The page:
Networking is all about discovering and utilizing connections between people and tapping into your circle of friends, family, professors, previous employers and Saint Martin's Alumni.

Why is networking important?

Over 80% of jobs are not posted online and are obtained through networking. Networking plays a critical role in 70% of jobs across the country.

Student networking with older person

Direct contact with people, preferably face-to-face, is one of the most effective ways to learn about career fields and discover internship and job opportunities. As you begin networking as part of your job or internship search make sure you set specific, attainable goals for yourself about what you want to accomplish.

Step-by-step guide to networking

Step one: find contacts

One of the best ways to find networking contacts is through LinkedIn. Commonly known as the “professional Facebook”, LinkedIn is a great resource to network, research companies of interest, locate informational interview contacts, and improve your personal brand.

LinkedIn logo

This free site opens the door to over 70 million professionals around the globe, representing 150 industries. Create an account today and begin expanding your professional network. To make the most of your LinkedIn experience, be sure to join the Saint Martin's Alumni group!

Download our LinkedIn handout »

Use LinkedIn Jobs to harness the power of your network to uncover insights such as who you know at a company, providing you an edge in your job search. LinkedIn Salary allows students to understand their earning potential and make an educated decision based off accurate salary data. LinkedIn ProFinder is a freelance platform to connect freelancers with real business projects. Be sure to check out their Internship search, too!

Student in conversation with donors

Friends and family

Another great way to make networking contacts is through your friends and family. Talk to your parents, professors, high school teachers, and Saint Martin's friends about what career paths interest you. Ask them to help you make connections with people who could tell you more about the careers that interest you.

As you search for networking contacts, keep these helpful tips in mind:

  • Share information, ideas, resources, and contacts with others. Networking is a two way process.
  • Know basic information about careers that interest you. Think of everyone you meet as a networking contact.
  • Keep a well documented record of your contacts – how, when, details of the conversation and any follow up necessary – with our networking tracking tool.

Step two: connect with contacts

Once you’ve found a networking contact, you need to reach out to them to schedule an informational interview. Here is a sample message you could use when it’s time to connect with a networking contact. Make sure you include a specific question or two in the email so the contact understands what you want to discuss as well as your contact information.

  • Sample email or LinkedIn message

    SMU Student Seeking Information

    Dear Ms. Jones:

    I found your name through the Saint Martin's Alumni group on LinkedIn. As a senior at Saint Martin's, I am majoring in psychology with a minor in English. After graduation I am interested in pursuing a graduate degree in counseling and working with children with behavioral problems and families in transition. I see from your profile that this is your specialty area. Would you be open to letting me email, call, or meet you in person so that I can learn more about your career path? Like you, I am currently in Lacey and would be available to meet at your earliest convenience. I am free any day next week 2-5 p.m.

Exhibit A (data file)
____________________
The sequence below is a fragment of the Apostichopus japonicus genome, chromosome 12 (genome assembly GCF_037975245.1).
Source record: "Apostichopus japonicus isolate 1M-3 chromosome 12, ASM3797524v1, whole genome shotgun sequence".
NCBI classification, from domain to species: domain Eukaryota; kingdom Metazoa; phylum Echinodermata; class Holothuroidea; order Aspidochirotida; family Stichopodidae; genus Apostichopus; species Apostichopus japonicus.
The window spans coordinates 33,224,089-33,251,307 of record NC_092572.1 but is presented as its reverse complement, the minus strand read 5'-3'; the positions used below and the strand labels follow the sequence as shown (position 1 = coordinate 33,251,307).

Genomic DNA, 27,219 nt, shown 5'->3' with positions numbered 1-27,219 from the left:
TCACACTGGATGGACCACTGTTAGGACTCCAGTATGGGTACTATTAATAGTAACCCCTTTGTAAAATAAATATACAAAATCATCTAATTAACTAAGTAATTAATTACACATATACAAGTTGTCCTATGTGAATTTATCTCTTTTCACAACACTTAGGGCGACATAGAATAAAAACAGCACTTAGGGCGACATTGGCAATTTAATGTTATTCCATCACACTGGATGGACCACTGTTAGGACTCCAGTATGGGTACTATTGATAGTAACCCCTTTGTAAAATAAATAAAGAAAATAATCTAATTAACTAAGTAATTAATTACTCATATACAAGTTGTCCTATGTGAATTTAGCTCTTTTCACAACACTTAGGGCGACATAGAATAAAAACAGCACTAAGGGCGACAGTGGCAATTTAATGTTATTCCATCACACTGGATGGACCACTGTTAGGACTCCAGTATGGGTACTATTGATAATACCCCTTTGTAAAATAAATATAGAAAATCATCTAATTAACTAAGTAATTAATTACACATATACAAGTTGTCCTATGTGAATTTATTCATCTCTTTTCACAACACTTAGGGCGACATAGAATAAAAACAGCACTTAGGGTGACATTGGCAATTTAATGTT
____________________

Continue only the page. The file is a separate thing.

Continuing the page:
I appreciate your consideration of my request for advice, and I look forward to hearing from you.


    Natalie Thomas

Step three: request an informational interview

The best way to learn about a career is to talk to someone who’s actually in it every day! After you’ve found connections from your friends, family, and LinkedIn contact them to schedule a brief face-to-face or phone informational interview.

Student doing informational interview

The purpose of an informational interview is to learn more about an industry or career field, not to ask for an internship or job. When you call to schedule the informational interview tell your contact about your interest in their field and your curiosity to learn more. Once the interview is scheduled you will need to prepare insightful questions to ask your contact as well as explanations about why you’re interested in this field.

You can use this list of questions to help you begin but make sure you also research the company and prepare questions specific to their work.

Sample informational interview questions »

Make sure you can clearly highlight why you want to take this career path and what strengths you have to contribute to that specific line of work. Remember, you’re not trying to get a job, just trying to better understand the field while building your professional network and practicing your interview skills.

In preparation for your informational interview, make sure you:

  • Know your skills, interests, qualifications, and goals and can articulate them.
  • Have a 1 – 2 minute pitch prepared that succinctly describes your background and what your goals are. If you need help developing your elevator speech, please contact our office.
  • Know what it is you want to take away from the conversation. Be polite, professional, and thankful.
  • Send thank you notes after meetings or conversations. Keep in touch.
  • After being introduced to new people, follow-up with a short communication such as an e-mail or a phone call.
  • As you begin to reach out to your network, consider using our networking tracking tool to help you keep all of your opportunities and contacts in order.

Adapted from Wake Forest University's Office of Career and Professional Development